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‘Team Penny’ member: 3,500 names still out
While some “Team Penny” supporters have been added to the PNM’s final voting list, that doesn’t include the 3,500 names which the team made representation for last week, says Team Penny member Ronald Boynes. Boynes said yesterday his team was still checking the final list for the PNM’s May 18 internal election. The list was approved by the party’s General Council on Thursday night. The preliminary list of 79,363 names was increased to 81, 529.
Last Thursday Team Penny members met with the PNM’s Elections Commission on issues including the exclusion of a number of names from the list. MP Nileung Hypolite said the group later followed the instructions of commission members and made written representation for over 3,500 people whose names were attached in the letter. He said those people had applied online, before the February 28 membership deadline, and “for one reason or another may not have been on the preliminary list.”
The letter was dropped at the PNM’s head office last Monday, the deadline for submission. But after the final list was revealed, Boyne said while some supporters had been added to the list, he wasn’t picking up names from the 3,500 bulk application on it. He said it so far seemed those people didn’t get on the list, but by today the position would be clear. Yesterday leadership challenger Pennelope Beckles-Robinson said the team was checking the situation thoroughly first before deciding on its next step.
She said she couldn’t comment at that point on whether they might take legal action to halt the election if they had concerns about the list. Team Penny member Cagney Cassimire, who attended Thursday’s council meeting, was also unable to confirm whether the group’s 3,500 supporters had been added to the list. Cassimire said where his area of Arima is concerned, the increase between the preliminary and final lists is only 50 members.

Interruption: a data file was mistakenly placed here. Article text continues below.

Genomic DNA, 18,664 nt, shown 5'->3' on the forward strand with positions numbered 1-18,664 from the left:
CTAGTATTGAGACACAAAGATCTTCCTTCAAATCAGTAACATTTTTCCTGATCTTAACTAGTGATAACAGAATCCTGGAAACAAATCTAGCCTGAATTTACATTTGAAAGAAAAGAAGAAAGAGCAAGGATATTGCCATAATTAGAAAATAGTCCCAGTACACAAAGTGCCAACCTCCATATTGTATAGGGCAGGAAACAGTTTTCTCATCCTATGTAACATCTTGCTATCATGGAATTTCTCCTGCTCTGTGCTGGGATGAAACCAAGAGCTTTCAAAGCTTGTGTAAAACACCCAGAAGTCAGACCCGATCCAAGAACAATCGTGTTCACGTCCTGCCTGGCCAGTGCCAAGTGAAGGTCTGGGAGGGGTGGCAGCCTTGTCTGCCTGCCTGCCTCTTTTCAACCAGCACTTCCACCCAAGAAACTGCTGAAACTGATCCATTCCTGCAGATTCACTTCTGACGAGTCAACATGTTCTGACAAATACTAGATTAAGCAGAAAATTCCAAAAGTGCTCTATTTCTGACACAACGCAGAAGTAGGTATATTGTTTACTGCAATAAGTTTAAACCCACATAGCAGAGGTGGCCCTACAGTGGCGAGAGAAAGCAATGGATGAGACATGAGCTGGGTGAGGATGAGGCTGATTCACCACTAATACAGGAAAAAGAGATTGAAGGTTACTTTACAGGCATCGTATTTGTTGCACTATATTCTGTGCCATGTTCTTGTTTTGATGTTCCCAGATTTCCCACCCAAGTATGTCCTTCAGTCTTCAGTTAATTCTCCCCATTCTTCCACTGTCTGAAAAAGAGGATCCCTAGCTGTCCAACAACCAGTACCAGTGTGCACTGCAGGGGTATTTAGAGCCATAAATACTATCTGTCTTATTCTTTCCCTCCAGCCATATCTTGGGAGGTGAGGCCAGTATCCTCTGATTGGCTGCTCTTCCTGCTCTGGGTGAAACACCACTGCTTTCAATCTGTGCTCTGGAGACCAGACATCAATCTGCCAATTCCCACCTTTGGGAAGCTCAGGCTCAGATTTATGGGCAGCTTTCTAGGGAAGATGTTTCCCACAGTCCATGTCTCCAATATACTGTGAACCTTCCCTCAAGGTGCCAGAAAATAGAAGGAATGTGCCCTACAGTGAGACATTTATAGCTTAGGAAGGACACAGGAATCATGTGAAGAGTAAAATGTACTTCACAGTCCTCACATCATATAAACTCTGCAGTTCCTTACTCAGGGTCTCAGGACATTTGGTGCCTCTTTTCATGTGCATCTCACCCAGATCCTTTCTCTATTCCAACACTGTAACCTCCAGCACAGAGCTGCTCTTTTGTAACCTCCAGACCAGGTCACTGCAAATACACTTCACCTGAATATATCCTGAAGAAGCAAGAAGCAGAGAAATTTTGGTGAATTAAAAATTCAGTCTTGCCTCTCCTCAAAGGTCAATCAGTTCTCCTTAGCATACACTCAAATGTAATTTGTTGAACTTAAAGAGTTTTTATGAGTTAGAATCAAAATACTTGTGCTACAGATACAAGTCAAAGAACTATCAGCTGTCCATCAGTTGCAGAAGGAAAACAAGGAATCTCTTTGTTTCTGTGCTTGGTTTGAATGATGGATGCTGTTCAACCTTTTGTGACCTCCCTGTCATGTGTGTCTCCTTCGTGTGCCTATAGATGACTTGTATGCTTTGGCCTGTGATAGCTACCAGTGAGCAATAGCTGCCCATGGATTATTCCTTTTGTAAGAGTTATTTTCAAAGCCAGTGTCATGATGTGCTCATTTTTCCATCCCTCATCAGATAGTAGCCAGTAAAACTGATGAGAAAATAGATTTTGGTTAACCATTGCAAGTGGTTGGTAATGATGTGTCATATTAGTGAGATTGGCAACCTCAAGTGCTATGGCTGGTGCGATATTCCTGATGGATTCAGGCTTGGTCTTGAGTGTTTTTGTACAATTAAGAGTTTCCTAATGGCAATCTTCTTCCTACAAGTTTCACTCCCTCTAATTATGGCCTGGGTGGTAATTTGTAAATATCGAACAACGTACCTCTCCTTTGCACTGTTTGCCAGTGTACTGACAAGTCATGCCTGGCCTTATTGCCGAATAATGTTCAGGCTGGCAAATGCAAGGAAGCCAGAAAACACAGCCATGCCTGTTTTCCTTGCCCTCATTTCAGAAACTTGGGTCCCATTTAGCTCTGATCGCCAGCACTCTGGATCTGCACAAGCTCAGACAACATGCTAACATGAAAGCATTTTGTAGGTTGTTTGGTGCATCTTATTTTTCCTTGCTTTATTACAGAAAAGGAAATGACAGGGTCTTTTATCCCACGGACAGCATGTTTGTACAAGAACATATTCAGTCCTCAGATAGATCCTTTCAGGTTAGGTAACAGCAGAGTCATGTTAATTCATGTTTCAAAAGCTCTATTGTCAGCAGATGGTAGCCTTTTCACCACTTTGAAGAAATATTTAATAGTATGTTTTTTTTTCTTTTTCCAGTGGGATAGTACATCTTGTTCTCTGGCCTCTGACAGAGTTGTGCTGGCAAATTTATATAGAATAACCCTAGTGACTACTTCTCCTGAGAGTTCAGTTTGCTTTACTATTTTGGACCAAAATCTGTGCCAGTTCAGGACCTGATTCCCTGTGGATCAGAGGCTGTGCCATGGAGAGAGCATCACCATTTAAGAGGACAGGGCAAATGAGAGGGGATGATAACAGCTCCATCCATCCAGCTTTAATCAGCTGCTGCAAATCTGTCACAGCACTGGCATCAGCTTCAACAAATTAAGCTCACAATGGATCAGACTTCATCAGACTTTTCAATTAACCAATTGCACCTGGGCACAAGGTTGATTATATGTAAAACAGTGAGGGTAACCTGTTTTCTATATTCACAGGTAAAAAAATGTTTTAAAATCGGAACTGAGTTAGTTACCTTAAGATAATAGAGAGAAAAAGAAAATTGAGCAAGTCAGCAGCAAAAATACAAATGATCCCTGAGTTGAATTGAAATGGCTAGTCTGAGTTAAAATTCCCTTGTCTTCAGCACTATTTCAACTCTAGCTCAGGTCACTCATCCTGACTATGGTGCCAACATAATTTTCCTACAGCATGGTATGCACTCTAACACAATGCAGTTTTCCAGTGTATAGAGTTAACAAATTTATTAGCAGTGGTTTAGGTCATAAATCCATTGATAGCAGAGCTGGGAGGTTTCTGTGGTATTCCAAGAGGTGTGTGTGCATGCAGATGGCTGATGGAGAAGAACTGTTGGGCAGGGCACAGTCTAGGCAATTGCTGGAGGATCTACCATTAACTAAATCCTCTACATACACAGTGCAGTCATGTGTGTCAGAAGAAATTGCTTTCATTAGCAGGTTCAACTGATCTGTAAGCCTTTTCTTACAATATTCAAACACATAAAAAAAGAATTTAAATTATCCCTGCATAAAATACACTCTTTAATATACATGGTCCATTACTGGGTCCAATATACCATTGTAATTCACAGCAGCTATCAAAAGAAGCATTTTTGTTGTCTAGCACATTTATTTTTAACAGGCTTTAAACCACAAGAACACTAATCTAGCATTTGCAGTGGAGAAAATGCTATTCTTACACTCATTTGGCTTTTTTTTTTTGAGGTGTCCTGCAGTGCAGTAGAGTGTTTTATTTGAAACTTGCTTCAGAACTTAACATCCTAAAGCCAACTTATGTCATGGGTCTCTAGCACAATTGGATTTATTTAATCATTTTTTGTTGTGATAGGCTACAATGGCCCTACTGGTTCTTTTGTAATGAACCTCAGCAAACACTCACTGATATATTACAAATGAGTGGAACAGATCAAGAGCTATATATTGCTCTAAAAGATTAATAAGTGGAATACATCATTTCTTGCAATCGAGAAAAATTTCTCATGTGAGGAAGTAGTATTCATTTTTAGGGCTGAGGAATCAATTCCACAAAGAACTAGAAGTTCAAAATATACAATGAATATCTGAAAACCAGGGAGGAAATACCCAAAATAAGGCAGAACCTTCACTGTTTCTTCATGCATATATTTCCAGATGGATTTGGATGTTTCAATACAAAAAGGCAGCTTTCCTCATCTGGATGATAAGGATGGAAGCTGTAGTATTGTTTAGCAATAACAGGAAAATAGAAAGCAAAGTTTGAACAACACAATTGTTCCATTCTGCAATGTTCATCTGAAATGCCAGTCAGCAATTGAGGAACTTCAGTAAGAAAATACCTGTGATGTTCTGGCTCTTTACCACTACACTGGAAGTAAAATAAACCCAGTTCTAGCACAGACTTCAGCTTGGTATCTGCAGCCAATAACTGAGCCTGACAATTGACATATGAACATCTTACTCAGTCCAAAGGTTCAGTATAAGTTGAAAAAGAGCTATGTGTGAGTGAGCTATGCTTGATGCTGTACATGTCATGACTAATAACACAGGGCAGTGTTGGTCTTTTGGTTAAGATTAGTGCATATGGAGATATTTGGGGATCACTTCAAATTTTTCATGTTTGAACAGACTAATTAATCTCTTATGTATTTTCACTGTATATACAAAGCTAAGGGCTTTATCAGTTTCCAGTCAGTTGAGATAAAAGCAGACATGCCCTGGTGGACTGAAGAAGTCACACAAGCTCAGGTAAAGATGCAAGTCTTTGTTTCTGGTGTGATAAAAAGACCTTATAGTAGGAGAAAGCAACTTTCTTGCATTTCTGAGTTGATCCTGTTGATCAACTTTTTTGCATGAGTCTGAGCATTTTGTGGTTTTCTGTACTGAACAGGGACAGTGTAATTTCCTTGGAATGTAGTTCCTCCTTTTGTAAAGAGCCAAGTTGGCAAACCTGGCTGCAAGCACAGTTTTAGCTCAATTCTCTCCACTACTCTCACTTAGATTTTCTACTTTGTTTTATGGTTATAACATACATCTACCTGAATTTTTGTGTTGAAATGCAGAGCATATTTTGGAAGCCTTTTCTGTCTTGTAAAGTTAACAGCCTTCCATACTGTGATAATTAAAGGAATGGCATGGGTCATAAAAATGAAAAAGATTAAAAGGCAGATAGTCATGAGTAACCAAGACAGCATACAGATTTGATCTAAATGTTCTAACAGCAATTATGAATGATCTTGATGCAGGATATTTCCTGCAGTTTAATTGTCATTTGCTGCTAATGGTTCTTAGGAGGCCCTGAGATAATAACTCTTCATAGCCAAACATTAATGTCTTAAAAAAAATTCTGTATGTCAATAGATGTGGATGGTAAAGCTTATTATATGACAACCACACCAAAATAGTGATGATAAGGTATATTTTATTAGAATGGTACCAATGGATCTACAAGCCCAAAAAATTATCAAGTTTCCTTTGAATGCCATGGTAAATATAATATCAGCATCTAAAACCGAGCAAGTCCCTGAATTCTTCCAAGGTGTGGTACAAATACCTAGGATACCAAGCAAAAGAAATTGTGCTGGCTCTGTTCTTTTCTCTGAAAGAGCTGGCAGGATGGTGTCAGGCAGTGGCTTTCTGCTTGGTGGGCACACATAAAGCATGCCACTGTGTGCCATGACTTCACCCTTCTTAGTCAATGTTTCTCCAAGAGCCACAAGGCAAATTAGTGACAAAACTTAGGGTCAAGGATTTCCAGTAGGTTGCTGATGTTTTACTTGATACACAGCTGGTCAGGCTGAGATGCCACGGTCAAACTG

“It’s difficult to tell since we’re dealing with only numbers, not names. They commission didn’t qualify where the additional 2,000-plus names came from,” Cassimire said. “Each candidate will have to go through the list and check to see if names are on it. Or it’s only when people go to vote perhaps they will know if they can vote or not. One can’t vote even if you have a party card—you must be on the voting list,” he added.
Cassimire also envisioned other election-day problems for voters. Since there is only one polling division per constituency, teams will have to hire transport to get their supporters out or people will have to travel to the station in their constituency to vote. He said the reason given for having only one poling station per constituency was due to the software involved in the exercise.
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